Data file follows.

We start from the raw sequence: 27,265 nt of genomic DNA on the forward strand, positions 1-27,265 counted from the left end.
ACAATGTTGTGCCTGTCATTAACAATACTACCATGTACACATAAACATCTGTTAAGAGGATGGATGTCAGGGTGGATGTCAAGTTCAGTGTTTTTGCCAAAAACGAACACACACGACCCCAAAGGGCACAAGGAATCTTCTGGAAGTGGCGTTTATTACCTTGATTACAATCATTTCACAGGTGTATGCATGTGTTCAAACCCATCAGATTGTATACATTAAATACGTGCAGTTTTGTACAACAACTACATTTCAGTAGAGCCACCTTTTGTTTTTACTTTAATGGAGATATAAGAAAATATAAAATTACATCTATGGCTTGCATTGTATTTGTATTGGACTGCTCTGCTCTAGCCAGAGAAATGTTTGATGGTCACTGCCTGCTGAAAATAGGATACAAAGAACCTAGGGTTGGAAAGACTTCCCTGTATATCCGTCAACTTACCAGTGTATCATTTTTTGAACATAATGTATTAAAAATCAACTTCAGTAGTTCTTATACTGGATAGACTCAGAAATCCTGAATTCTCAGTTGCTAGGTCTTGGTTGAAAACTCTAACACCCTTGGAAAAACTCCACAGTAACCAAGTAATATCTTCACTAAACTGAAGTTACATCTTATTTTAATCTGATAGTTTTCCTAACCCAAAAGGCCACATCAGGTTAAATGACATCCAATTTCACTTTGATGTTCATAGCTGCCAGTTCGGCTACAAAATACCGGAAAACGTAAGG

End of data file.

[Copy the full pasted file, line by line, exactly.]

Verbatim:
We start from the raw sequence: 27,265 nt of genomic DNA on the forward strand, positions 1-27,265 counted from the left end.
ACAATGTTGTGCCTGTCATTAACAATACTACCATGTACACATAAACATCTGTTAAGAGGATGGATGTCAGGGTGGATGTCAAGTTCAGTGTTTTTGCCAAAAACGAACACACACGACCCCAAAGGGCACAAGGAATCTTCTGGAAGTGGCGTTTATTACCTTGATTACAATCATTTCACAGGTGTATGCATGTGTTCAAACCCATCAGATTGTATACATTAAATACGTGCAGTTTTGTACAACAACTACATTTCAGTAGAGCCACCTTTTGTTTTTACTTTAATGGAGATATAAGAAAATATAAAATTACATCTATGGCTTGCATTGTATTTGTATTGGACTGCTCTGCTCTAGCCAGAGAAATGTTTGATGGTCACTGCCTGCTGAAAATAGGATACAAAGAACCTAGGGTTGGAAAGACTTCCCTGTATATCCGTCAACTTACCAGTGTATCATTTTTTGAACATAATGTATTAAAAATCAACTTCAGTAGTTCTTATACTGGATAGACTCAGAAATCCTGAATTCTCAGTTGCTAGGTCTTGGTTGAAAACTCTAACACCCTTGGAAAAACTCCACAGTAACCAAGTAATATCTTCACTAAACTGAAGTTACATCTTATTTTAATCTGATAGTTTTCCTAACCCAAAAGGCCACATCAGGTTAAATGACATCCAATTTCACTTTGATGTTCATAGCTGCCAGTTCGGCTACAAAATACCGGAAAACGTAAGG